1

Is there a way to determine whether a value saved using the ng-model is simply null or if a 0 was typed, in Angular.JS?

Basically, I am trying to use resolve in my route to send the user back to #/page-1, if they try to go to #/page-2 and the vm.data.foo was not completed. Like in the case of a browser page refresh, which resets the temporary data.

The problem I have run into though, is that if the user types in a "0", it is being treated the same as a null value by Angular.JS. Is there anyway to make a distinction between the two using an if statement?

In my #/page-1 view:

<input type="number" ng-model="vm.Data.foo" />

My Route for #/page-2:

        $routeProvider.when("/page-2", {
            controller: "page2Controller",
            controllerAs: "vm",
            templateUrl: "/content/templates/page2View.html",
            resolve: {
                validate: function ($location, Data) {
                    // if Data.foo was not entered, send back to page-1
                    if (!Data.foo && Data.foo != 0) {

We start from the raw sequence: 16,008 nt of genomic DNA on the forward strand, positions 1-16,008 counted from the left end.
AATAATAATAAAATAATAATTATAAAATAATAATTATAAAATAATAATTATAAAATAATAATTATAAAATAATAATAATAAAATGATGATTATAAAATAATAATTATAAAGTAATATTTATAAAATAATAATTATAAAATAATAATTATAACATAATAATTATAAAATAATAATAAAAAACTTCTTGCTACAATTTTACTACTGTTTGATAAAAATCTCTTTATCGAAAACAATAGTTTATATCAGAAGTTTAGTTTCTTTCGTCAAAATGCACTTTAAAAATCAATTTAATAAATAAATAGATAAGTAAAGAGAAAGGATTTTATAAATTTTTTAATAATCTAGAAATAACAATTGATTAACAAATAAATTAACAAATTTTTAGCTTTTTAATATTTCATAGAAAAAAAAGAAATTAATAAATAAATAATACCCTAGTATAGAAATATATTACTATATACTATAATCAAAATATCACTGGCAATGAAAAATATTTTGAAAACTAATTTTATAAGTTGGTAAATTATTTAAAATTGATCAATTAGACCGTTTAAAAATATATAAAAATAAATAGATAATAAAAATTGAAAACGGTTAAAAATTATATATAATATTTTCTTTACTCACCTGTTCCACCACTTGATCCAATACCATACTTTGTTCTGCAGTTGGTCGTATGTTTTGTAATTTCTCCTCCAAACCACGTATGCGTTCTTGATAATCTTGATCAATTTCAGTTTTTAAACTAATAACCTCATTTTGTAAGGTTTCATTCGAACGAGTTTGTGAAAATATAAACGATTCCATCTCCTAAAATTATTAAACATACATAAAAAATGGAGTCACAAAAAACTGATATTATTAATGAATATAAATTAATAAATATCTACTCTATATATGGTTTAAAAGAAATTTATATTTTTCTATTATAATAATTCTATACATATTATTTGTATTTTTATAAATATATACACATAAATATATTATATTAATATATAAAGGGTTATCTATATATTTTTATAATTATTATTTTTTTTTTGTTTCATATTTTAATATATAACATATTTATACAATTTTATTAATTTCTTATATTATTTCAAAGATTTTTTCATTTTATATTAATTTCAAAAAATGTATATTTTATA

$location.path('/page-1');
                    }
                }
            }
        });

This was one of my attempts, but it does not work. On a browser refresh, it does not redirect back to page-1 when Data.foo is null, because it is seen the same as 0.

Any ideas for a work around?


Solution (thanks to Chet's answer):

    $routeProvider.when("/page-2", {
        controller: "page2Controller",
        controllerAs: "vm",
        templateUrl: "/content/templates/page2View.html",
        resolve: {
            validate: function ($location, Data) {
                // if Data.foo was not entered, send back to page-1
                if (Data.foo === '') {
                    $location.path('/page-1');
                }
            }
        }
    });
2

It's not that it is treating null as 0, it is treating both 0 and null as false. !(null) == true as is !(0) == true. You want something more like:

if (Data.foo === null) {
  • Thank you! The triple equal sign worked. I just had to change it to: if (Data.foo === '') { }. I will have to lookup how === is different from simply ==. – Wellspring Jan 30 '16 at 17:49
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    === does not do type coercion. For example, 0 == '0' is true, but 0 === '0' is not. – Chet Jan 30 '16 at 17:54
  • 1
    == will convert the operands to the same type first, === does not convert and will only be true if both are of the same type. 0 == false; // true but 0 === false; // false – unpollo Jan 30 '16 at 17:58
1

Use simply :

if(Data.foo == null){}

In javascript, null, 0 and empty strings are processed as false when used in if statement as a statement

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